Like many businesses, our entire UK team recently shifted to a remote working model as the ongoing COVID-19 situation continues to develop. With Peak team members located around the world, we’ve always taken a tech-first approach and placed a key focus on enabling those working outside of our two main offices to still feel part of the Peak culture, with the right tools in place to help us do great things with data, wherever we are. However, for a number of businesses, this shift to working from home will undoubtedly be a new and strange experience.
With this in mind, we wanted to share some working from home tips and best practices to help you and your team make an effective transition to remote working. Here’s some advice from us on how to be a great remote team, and how you can make technology work better for you.
At first, there’s something of a ‘novelty’ element to working from home; we’d be lying if we said it doesn’t take some getting used to. Remember that everyone works best in different ways, too, and working from home can often amplify these differences. For instance, some are easily distracted, while others will never take a break.
We recommend structuring your day – preferably the night before – to avoid distraction. You can either do this by allocating chunks of time for tasks in your calendar, or by giving yourself key goals that you want to achieve by the end of the day. Be open with the rest of your team, and keep them in the loop with what you’re working on at the start of the day, whether that’s via a tool like Slack or via video call.
Try to replicate how you would normally work in the office, and don’t forget to take a break and have a walk around your house, flat, garden or around the block. Do you usually go for a mid-morning brew? Then do it! It’s important to get up and move around, before, during and after work, and you need to make sure you’re getting fresh air at some point during the day.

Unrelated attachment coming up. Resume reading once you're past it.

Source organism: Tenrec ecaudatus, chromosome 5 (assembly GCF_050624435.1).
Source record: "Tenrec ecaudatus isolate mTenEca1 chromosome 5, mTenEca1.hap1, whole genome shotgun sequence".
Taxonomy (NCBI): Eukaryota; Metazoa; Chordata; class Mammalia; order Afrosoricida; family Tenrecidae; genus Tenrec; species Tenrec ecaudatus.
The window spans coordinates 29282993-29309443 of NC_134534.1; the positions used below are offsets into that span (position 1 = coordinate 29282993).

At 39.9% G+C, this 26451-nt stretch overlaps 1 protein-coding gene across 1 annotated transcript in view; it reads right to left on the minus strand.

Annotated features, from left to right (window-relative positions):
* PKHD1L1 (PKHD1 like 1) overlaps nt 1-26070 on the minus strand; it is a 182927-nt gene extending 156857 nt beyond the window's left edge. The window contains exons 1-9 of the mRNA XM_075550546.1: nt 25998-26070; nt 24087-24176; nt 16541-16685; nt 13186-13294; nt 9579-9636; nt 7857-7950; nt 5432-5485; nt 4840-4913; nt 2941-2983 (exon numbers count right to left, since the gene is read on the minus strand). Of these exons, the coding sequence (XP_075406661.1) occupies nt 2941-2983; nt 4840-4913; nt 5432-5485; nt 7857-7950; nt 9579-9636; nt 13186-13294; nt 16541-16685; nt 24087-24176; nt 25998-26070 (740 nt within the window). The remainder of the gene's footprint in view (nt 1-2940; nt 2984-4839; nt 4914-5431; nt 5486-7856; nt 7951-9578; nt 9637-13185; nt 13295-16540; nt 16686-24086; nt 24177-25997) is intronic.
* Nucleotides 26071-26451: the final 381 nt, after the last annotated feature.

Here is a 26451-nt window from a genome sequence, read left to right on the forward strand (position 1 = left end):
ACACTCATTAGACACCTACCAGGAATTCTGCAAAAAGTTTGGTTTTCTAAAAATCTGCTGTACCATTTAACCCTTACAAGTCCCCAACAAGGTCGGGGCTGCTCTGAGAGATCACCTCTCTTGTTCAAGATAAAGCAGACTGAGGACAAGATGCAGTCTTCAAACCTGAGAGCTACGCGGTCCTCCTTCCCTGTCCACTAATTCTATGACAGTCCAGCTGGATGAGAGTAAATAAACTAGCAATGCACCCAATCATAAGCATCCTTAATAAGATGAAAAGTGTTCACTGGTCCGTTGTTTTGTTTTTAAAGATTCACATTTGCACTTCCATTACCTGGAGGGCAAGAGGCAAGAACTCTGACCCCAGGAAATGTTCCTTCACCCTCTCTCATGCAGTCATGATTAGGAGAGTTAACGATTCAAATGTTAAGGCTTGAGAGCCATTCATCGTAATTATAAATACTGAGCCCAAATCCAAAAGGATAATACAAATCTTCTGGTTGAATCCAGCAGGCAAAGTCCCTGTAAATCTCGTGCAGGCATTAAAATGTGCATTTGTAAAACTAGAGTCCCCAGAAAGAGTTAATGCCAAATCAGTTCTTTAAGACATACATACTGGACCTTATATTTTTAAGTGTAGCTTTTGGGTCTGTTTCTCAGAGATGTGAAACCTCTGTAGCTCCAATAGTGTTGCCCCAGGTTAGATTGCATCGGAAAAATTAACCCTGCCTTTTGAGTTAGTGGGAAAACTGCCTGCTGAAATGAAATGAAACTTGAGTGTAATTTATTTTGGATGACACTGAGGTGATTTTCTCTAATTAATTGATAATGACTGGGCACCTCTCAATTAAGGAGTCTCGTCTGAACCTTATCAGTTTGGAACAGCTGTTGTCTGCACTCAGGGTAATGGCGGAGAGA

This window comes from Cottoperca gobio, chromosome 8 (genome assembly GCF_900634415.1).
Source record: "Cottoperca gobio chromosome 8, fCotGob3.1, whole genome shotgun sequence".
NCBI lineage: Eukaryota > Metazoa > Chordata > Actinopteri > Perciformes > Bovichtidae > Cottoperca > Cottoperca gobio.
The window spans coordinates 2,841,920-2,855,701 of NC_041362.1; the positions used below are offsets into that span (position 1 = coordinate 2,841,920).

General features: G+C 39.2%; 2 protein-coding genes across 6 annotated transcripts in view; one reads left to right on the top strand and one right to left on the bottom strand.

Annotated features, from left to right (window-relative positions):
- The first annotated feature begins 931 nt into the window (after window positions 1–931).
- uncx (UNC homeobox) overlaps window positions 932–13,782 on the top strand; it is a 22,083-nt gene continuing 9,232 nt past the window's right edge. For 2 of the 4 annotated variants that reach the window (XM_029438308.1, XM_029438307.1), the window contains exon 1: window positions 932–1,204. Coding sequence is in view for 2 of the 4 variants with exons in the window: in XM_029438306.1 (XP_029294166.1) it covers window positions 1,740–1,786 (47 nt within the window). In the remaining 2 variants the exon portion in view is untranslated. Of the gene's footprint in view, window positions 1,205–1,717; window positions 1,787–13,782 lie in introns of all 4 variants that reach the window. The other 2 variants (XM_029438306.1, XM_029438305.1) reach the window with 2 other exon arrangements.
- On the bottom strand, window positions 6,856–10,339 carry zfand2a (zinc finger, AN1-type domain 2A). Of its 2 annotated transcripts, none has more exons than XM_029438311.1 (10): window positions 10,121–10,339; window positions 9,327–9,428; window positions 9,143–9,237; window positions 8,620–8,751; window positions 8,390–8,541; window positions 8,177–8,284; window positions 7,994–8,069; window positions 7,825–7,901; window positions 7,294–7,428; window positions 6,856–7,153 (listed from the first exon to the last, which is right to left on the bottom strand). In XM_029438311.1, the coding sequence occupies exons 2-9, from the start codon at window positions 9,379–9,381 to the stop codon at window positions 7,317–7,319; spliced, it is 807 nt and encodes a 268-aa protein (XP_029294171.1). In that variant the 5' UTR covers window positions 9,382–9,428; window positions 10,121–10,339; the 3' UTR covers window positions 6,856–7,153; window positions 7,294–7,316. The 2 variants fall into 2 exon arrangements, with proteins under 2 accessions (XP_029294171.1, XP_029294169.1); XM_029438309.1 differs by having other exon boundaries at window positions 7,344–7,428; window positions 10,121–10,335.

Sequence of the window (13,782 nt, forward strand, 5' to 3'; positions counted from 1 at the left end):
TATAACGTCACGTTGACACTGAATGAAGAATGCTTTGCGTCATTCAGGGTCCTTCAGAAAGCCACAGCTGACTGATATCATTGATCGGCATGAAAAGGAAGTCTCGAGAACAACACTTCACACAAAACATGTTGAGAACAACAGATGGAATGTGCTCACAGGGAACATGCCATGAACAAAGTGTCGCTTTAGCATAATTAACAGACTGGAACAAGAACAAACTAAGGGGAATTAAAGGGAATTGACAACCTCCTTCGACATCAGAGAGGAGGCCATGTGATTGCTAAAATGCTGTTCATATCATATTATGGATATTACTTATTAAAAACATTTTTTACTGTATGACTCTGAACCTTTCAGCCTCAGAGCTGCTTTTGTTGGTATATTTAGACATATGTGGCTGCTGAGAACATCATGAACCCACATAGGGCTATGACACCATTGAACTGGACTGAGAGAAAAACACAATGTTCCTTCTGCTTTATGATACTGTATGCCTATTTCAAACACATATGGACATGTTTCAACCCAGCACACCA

Also, try to be strict about when your working day will start and end – it can be easy for work/home to merge into one, but it shouldn’t, and it’s important to relax at the end of the day and switch off from work for a while. To keep work and non-work separate, try setting up a workstation, such as a desk or even a kitchen table. Save the couch slouching for the evening’s Netflix binge!
Collaboration and communication
Don’t be a stranger, and make sure you’re speaking to people rather than always sending a message or an email. This could be done with tools such as Google Hangouts, which is what we use at Peak, or with the likes of Skype, FaceTime, or even a good old fashioned phone call!
Checking in regularly with other team members is important – especially new joiners. It’s a strange old time to be coming into a new company, so do your best to make sure everyone feels welcome. At Peak, we’ve set up an always-on “water cooler” video chat, so anyone who fancies a chat whilst they’re making a brew or taking a quick break can find someone to talk to – it’s vital for team spirit and morale.